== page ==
Pennsylvania Voting Machine Warehouse Broken Into, Laptop and USB Drives Stolen

An investigation is underway after a laptop and several USB drives, which are used to program voting machines, were stolen from a warehouse in Philadelphia.

Officials confirmed that the theft occurred at a warehouse at 3500 Scotts Lane in the East Falls neighborhood of the city. The warehouse was broken into on Tuesday night.

According to The Philadelphia Inquirer, which first reported the theft, the stolen laptop belonged to an on-site employee of the company that supplies the voting machines.

Nick Custodio, the deputy commissioner for chairwoman Lisa Deeley, who oversees elections in Philadelphia, told Newsweek that the laptop did not have any election material on it and is not able to program files for voting machines.

Custodio said the stolen USB drives were encrypted. He also said the laptop had security features to prevent unauthorized access and the employee's user account was disabled after the theft came to light.

"The laptop did not have any of our election material on it, and it is not able to program files for our machines," he said. "The laptop has security features to prevent unauthorized access and the user account has been disabled."

But he added officials were "rechecking all of the seals on the already tested machines" as a precaution. "This is currently an active police investigation and as such, we are not able to provide further details," Custodio said.

Custodio also insisted the incident would not affect the integrity of the November 3 election. "We are confident that this incident will not in any way compromise the integrity of the election," he said.

A spokesperson for the Philadelphia Police Department confirmed to Newsweek that the department was investigating the theft, but directed questions to Mayor Jim Kenney's office.

In a statement provided to Newsweek, Kenney said: "Since being informed of the incident, I immediately committed to making necessary police resources available to investigate this incident and find the perpetrators. I have also committed to the city commissioners additional resources to provide enhanced security at the warehouse going forward."

He added that the incident should not "deter Philadelphians from voting, nor from having confidence in the security of this election."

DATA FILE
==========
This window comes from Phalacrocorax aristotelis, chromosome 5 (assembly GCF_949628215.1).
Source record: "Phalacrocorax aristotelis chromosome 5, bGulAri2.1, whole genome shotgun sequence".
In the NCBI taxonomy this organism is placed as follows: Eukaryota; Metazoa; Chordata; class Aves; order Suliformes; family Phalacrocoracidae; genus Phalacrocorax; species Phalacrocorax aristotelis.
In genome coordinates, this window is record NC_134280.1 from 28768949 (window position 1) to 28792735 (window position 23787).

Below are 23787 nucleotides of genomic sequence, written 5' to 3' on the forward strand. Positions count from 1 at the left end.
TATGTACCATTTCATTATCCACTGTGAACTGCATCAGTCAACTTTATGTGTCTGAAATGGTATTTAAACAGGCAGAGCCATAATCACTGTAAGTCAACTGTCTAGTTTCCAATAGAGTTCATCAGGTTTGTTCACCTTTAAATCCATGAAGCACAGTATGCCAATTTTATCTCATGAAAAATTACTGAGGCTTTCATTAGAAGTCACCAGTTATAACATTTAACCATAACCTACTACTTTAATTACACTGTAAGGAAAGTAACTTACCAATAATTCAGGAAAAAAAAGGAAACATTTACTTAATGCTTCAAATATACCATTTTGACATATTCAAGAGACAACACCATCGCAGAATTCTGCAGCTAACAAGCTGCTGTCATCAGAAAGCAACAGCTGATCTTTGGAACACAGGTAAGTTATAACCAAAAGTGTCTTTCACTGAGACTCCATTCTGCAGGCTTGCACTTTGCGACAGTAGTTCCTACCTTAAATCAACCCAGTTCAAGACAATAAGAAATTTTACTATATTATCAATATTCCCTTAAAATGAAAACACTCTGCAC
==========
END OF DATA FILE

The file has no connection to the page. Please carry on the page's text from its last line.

But according to the Inquirer, city officials were worried about how President Donald Trump and his supporters would frame the theft to cast doubt on the integrity of Philadelphia's elections.

The president mentioned the city by name during Tuesday's presidential debate, saying "bad things happen in Philadelphia." His claim during the debate that Republican poll watchers had been turned away by election staff in the city was false.

On Wednesday, the president's campaign threatened a lawsuit if it does not gain access for its campaign employees to observe activity inside newly opened satellite election offices in the city, where people can register to vote, apply for mail-in ballots and fill them out.

The Associated Press reported that a lawyer representing the Trump campaign sent a letter to officials on Tuesday, insisting the campaign has a legal right to observe the voting process in the largely Democratic city's satellite election offices.

Commissioner Omar Sabir, a member of Philadelphia's three-person city election board, told the AP that the agency was not changing its stance toward the Trump campaign.

Anyone with information about the warehouse theft is urged to contact Philadelphia Police at 215-686-TIPS.

Voting
Voters cast their ballots at the Glen Lyon Italian American Sporting Club polling station during the 2018 Pennsylvania Primary Election on May 15, 2018 in Glen Lyon, Pennsylvania. Mark Makela/Getty Images